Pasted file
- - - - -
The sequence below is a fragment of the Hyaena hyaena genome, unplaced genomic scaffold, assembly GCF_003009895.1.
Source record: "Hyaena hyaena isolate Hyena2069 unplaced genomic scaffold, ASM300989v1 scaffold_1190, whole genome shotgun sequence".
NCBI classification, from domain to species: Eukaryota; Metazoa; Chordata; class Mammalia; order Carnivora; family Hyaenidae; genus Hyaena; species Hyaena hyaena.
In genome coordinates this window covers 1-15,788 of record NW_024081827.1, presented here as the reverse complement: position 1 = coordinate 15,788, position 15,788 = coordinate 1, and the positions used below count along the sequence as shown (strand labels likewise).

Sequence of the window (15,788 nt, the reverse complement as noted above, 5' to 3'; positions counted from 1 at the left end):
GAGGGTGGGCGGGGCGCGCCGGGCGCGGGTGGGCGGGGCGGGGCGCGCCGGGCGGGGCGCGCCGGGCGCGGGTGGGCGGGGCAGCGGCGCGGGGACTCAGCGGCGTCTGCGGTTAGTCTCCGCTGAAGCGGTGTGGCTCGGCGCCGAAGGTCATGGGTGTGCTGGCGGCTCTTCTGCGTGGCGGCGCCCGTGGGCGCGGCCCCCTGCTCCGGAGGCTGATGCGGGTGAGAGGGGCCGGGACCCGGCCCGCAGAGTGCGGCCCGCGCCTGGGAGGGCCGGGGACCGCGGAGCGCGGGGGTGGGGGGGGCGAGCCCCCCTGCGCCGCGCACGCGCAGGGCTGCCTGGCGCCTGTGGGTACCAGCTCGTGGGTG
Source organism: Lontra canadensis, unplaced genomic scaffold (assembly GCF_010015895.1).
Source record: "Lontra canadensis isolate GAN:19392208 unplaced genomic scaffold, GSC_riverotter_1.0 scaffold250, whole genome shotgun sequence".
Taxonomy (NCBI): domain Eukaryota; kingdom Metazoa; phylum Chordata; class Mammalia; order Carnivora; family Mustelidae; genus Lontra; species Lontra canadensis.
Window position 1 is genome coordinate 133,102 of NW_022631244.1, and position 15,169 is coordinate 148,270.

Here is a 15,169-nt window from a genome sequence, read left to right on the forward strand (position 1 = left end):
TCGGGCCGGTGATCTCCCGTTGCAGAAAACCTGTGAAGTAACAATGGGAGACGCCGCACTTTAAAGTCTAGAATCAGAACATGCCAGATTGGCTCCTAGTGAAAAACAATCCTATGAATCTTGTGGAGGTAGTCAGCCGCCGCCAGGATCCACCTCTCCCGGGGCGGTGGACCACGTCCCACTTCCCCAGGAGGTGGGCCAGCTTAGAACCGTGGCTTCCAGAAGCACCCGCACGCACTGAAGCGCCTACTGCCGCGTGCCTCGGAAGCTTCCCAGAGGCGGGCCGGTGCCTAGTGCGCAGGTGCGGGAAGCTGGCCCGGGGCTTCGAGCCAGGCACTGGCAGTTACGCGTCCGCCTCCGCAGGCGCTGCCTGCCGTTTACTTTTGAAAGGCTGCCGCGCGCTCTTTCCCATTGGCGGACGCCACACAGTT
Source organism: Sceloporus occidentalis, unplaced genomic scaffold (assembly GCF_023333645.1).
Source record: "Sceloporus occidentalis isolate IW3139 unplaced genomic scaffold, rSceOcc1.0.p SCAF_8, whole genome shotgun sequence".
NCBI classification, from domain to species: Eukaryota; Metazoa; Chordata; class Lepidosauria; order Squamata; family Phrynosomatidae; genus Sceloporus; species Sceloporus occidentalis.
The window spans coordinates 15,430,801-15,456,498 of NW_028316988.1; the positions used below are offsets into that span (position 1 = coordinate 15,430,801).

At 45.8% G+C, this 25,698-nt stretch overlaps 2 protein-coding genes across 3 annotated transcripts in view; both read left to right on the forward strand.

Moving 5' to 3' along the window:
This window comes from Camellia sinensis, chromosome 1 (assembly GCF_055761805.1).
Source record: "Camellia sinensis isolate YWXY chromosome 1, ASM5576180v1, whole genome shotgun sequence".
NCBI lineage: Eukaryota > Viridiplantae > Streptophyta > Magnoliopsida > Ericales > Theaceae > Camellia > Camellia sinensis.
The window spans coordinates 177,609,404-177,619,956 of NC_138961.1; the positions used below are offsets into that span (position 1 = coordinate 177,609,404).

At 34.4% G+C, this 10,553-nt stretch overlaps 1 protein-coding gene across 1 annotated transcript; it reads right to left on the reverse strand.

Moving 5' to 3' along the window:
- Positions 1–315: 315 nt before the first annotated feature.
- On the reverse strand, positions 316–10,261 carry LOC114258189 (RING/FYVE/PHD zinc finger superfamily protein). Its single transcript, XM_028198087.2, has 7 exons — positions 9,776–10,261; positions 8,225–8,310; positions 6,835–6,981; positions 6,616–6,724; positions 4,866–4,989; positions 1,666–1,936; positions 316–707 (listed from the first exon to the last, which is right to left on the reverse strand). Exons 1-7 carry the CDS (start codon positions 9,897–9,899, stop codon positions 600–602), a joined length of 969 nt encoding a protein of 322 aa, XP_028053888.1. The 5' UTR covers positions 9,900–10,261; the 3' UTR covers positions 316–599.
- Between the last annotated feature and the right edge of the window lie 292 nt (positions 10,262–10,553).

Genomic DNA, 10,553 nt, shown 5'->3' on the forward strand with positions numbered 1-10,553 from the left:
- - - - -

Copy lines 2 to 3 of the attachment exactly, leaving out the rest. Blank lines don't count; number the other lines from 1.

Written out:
Source record: "Hyaena hyaena isolate Hyena2069 unplaced genomic scaffold, ASM300989v1 scaffold_1190, whole genome shotgun sequence".
NCBI classification, from domain to species: Eukaryota; Metazoa; Chordata; class Mammalia; order Carnivora; family Hyaenidae; genus Hyaena; species Hyaena hyaena.